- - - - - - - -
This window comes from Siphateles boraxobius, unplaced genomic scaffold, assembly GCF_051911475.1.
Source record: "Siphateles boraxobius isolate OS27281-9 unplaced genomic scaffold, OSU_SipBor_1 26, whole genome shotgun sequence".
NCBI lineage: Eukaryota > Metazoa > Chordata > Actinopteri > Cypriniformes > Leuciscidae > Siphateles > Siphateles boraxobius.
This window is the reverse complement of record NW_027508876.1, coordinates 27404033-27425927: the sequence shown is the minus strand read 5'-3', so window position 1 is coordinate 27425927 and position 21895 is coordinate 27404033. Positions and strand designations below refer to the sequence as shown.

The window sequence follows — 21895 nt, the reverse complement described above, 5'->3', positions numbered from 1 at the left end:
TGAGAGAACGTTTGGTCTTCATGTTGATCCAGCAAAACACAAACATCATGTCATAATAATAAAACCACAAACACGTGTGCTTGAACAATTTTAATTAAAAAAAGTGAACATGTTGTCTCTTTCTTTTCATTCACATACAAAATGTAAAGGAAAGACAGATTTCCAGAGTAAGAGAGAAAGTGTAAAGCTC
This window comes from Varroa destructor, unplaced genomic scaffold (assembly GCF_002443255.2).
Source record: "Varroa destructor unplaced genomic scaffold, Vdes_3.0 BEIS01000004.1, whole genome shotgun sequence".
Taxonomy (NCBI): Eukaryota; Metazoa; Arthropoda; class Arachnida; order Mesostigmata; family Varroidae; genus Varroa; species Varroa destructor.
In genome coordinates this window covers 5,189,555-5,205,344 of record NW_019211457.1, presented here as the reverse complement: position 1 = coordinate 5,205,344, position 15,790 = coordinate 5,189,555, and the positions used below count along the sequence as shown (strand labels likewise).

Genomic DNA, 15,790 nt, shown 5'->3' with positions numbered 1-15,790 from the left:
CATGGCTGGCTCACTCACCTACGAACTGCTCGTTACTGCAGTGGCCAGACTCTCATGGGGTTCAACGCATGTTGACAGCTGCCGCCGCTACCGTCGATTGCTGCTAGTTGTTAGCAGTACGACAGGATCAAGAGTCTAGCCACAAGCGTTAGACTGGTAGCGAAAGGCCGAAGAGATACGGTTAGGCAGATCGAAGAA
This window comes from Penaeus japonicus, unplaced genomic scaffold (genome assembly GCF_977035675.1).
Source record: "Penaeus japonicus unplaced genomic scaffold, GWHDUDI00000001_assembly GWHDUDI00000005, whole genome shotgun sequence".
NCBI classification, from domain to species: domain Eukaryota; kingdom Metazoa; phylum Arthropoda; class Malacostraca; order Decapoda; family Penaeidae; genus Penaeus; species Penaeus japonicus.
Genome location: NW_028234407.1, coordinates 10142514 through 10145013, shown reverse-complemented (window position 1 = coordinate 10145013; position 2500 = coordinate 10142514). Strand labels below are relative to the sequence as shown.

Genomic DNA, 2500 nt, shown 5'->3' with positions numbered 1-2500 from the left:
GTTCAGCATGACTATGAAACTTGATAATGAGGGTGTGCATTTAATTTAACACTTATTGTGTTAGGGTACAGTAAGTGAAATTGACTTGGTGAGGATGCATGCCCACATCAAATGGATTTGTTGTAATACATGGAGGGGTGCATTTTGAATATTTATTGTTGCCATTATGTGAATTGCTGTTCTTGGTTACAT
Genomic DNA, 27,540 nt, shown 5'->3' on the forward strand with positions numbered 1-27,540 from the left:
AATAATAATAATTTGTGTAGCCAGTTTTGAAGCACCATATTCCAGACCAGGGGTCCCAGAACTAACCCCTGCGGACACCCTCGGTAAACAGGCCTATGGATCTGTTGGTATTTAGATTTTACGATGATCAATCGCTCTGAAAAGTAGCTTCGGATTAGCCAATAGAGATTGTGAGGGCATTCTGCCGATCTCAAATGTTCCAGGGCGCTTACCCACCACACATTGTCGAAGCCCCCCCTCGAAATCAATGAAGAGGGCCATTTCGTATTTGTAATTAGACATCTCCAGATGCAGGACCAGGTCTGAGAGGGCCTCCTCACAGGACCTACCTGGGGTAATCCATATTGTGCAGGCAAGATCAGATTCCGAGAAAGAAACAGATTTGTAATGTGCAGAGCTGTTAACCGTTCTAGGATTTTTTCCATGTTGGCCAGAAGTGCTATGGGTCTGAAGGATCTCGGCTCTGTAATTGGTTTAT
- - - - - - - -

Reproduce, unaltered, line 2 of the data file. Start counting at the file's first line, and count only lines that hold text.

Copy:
Source record: "Siphateles boraxobius isolate OS27281-9 unplaced genomic scaffold, OSU_SipBor_1 26, whole genome shotgun sequence".